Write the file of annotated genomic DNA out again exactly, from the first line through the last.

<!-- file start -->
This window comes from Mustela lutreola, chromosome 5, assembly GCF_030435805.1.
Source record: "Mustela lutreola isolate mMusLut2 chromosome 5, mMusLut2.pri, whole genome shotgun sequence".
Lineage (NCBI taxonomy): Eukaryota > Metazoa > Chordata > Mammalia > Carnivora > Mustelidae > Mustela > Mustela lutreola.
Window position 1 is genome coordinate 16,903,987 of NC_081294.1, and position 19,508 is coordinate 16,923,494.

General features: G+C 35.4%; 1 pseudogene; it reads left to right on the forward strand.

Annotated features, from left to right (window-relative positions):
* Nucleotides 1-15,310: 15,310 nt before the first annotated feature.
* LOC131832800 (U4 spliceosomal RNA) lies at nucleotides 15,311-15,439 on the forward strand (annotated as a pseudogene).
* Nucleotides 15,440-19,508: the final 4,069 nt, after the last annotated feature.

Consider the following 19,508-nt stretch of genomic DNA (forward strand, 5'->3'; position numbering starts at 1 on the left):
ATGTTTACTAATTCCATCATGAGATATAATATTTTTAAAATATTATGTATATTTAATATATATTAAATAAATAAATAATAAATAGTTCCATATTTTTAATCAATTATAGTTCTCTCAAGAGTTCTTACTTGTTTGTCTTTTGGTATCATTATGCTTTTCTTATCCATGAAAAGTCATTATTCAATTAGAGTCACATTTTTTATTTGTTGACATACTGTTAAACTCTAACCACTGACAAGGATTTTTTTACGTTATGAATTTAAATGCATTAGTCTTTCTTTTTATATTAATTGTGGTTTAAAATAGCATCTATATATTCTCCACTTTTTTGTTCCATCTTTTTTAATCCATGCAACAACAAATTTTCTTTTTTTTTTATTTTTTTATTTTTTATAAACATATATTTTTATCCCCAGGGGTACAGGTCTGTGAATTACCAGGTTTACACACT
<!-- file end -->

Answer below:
This window comes from Mustela lutreola, chromosome 5, assembly GCF_030435805.1.
Source record: "Mustela lutreola isolate mMusLut2 chromosome 5, mMusLut2.pri, whole genome shotgun sequence".
Lineage (NCBI taxonomy): Eukaryota > Metazoa > Chordata > Mammalia > Carnivora > Mustelidae > Mustela > Mustela lutreola.
Window position 1 is genome coordinate 16,903,987 of NC_081294.1, and position 19,508 is coordinate 16,923,494.

General features: G+C 35.4%; 1 pseudogene; it reads left to right on the forward strand.

Annotated features, from left to right (window-relative positions):
* Nucleotides 1-15,310: 15,310 nt before the first annotated feature.
* LOC131832800 (U4 spliceosomal RNA) lies at nucleotides 15,311-15,439 on the forward strand (annotated as a pseudogene).
* Nucleotides 15,440-19,508: the final 4,069 nt, after the last annotated feature.

Consider the following 19,508-nt stretch of genomic DNA (forward strand, 5'->3'; position numbering starts at 1 on the left):
ATGTTTACTAATTCCATCATGAGATATAATATTTTTAAAATATTATGTATATTTAATATATATTAAATAAATAAATAATAAATAGTTCCATATTTTTAATCAATTATAGTTCTCTCAAGAGTTCTTACTTGTTTGTCTTTTGGTATCATTATGCTTTTCTTATCCATGAAAAGTCATTATTCAATTAGAGTCACATTTTTTATTTGTTGACATACTGTTAAACTCTAACCACTGACAAGGATTTTTTTACGTTATGAATTTAAATGCATTAGTCTTTCTTTTTATATTAATTGTGGTTTAAAATAGCATCTATATATTCTCCACTTTTTTGTTCCATCTTTTTTAATCCATGCAACAACAAATTTTCTTTTTTTTTTATTTTTTTATTTTTTATAAACATATATTTTTATCCCCAGGGGTACAGGTCTGTGAATTACCAGGTTTACACACT